A land of great divide

2010-09-04 13:52

While one half of Zimbabwe lives large the other has no food.

I leave Joburg in the ­early morning to go to Bulawayo.

A friend wants to go to Gaborone.

I have time to kill and agree to drop him off en route.

The Ramokgwebana border is packed on the Botswana side, but there is no one on the Zimbabwe side.

It takes me 20 minutes and I’m off to my home town.

The first thing that strikes me when I go to the shops in our neighbourhood, Morningside, is that the roads have been fixed.

No more potholes. They now use the same rate as South Africa for the rand exchange to the US dollar.

The highest you pay for the US dollar in Bulawayo is R8.

On Monday I go to Mpilo Hospital to visit a relative.

Mpilo used to be the biggest hospital in Zimbabwe and the name means life.

But there is no life there.

You hear horror stories about the place.

They have tried to fix it up though.

It may be looking better than two years ago but the hospital is not what it should be.

People hang their washing outside the wards because it lacks facilities.

It smells of burning pap and cabbage.

On Tuesday my children and I drive to Harare.

We get to Gweru and go to Chicken Inn.

That is where the changes start.

The rate there is 1 to 10 to the US dollar.

I feel cheated but can’t do anything.

We stop at the Kadoma Ranch Motel, where you can tell that things are getting better heading ­towards Harare.

We arrive in the capital city. There are big cars there.

You may think you are in South Africa.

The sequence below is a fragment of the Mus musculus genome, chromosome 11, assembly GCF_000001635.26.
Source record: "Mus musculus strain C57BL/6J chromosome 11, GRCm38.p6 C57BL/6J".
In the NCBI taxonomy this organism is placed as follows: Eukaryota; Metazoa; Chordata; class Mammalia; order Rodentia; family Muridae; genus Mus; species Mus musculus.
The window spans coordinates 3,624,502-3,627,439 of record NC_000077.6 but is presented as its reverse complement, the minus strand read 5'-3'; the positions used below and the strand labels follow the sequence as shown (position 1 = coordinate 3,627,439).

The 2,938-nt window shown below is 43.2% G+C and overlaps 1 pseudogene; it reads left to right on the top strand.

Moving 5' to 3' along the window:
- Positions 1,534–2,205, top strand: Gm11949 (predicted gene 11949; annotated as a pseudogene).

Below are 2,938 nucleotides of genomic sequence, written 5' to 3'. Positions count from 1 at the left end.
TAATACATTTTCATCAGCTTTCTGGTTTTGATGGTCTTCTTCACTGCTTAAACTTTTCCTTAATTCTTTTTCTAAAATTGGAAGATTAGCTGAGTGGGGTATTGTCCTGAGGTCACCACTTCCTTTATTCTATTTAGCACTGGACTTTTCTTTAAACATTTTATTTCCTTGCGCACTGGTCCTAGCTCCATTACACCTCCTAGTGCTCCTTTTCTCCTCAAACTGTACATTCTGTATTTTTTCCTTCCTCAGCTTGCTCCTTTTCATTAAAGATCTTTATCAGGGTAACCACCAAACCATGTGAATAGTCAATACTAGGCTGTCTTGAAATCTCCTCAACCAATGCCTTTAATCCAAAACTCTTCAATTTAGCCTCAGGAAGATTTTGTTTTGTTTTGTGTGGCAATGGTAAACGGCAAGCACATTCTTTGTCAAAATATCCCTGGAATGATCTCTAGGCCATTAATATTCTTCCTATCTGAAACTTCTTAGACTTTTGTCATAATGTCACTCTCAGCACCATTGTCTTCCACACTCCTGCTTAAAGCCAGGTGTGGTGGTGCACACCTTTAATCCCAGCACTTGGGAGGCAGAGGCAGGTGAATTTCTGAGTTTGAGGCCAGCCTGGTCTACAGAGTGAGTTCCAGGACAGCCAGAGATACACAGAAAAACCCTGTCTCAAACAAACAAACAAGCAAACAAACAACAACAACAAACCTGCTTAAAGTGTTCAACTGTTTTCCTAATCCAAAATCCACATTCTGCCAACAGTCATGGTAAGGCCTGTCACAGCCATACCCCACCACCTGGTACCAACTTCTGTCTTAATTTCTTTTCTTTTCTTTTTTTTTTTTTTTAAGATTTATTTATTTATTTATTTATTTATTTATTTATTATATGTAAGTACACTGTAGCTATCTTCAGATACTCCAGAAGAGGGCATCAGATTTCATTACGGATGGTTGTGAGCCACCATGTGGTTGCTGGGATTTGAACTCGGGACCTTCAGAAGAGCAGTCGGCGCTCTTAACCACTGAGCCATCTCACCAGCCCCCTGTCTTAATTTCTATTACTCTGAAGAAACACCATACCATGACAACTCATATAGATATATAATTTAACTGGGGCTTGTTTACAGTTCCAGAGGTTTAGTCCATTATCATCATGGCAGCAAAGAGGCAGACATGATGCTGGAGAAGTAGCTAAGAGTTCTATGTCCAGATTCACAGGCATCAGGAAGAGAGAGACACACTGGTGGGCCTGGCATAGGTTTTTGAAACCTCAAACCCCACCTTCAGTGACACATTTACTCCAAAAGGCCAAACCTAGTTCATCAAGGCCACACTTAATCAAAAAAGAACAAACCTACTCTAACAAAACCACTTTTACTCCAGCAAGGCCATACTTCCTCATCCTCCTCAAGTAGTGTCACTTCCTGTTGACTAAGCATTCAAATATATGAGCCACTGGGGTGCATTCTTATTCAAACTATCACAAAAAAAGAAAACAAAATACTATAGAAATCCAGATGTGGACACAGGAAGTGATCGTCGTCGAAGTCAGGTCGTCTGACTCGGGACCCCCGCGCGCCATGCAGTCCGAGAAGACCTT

The difference, of course, is that these cars are fully paid for as there are no credit facilities in Zimbabwe.

I stay with an uncle in a suburb called Sentosa.

He is a bachelor who lives in a five-bedroomed house with two bathrooms.

He recently bought a Land Cruiser and a Caravelle.

He complains about his ­clients not paying him?– he supplies hospitals with medical equipment that he buys from South Africa.

The first night he takes my children and I out for dinner in Milton Park after which we go for drinks at a place called Bolero in Chisipite.

As you walk into these ­places you know the people in them have money.

The US dollar is abundant in Harare. People live large. They have the ­money.

After all they live in fully-paid-for houses and drive fully-paid-for cars.

On Wednesday we go to our rural home of Buhera, just outside the town of Chivhu.

Life there is different from the city.

At least they are not ­suffering like the people in the rural areas of Matebeleland who have to go to Bulawayo for whatever they need.

At Borrowdale Brooke I go to the Spar and it is like I have walked into a Spar in Sandton.

The goods are pricey.

For example, nappies that we can get in South Africa for a reasonable price are US$45 (about R450).

But business is good here.

After all it’s the playground of the rich.

Electricity is still a problem but everyone works around it.

Most households have ­generators.

It’s amazing how, in one country, one part is doing so well and in the other part there is no money at all.

I must add that the dirtiest money in Zimbabwe is the US$1.

This note goes through millions of hands in one day, especially at tollgates.

Driving back to Bulawayo on the Friday, I suddenly feel helpless.

Even if the shops are full, people don’t have money like in Harare.

Oh, but they are survivors. People are more positive and upbeat.

Many will be making the great trek home in the next few years.

I am thinking of making that trip and hopefully there will be something worthwhile for me to do to keep food on the table.

 I hope there will be space for all of us who have left.

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